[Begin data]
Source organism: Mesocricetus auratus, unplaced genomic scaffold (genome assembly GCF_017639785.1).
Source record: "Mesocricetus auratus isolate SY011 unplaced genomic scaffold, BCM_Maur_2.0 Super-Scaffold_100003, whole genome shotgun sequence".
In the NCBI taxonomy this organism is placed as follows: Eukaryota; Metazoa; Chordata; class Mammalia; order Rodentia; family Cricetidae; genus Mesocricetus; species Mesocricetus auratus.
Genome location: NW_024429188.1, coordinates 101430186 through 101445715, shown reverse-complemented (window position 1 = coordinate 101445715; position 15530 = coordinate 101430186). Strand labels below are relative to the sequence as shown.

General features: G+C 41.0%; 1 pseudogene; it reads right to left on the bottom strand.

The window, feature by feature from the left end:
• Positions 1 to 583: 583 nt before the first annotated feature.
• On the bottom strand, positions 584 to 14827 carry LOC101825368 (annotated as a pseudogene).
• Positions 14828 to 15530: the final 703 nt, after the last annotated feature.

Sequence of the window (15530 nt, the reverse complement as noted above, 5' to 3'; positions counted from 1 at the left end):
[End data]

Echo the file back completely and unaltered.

Source organism: Mesocricetus auratus, unplaced genomic scaffold (genome assembly GCF_017639785.1).
Source record: "Mesocricetus auratus isolate SY011 unplaced genomic scaffold, BCM_Maur_2.0 Super-Scaffold_100003, whole genome shotgun sequence".
In the NCBI taxonomy this organism is placed as follows: Eukaryota; Metazoa; Chordata; class Mammalia; order Rodentia; family Cricetidae; genus Mesocricetus; species Mesocricetus auratus.
Genome location: NW_024429188.1, coordinates 101430186 through 101445715, shown reverse-complemented (window position 1 = coordinate 101445715; position 15530 = coordinate 101430186). Strand labels below are relative to the sequence as shown.

General features: G+C 41.0%; 1 pseudogene; it reads right to left on the bottom strand.

The window, feature by feature from the left end:
• Positions 1 to 583: 583 nt before the first annotated feature.
• On the bottom strand, positions 584 to 14827 carry LOC101825368 (annotated as a pseudogene).
• Positions 14828 to 15530: the final 703 nt, after the last annotated feature.

Sequence of the window (15530 nt, the reverse complement as noted above, 5' to 3'; positions counted from 1 at the left end):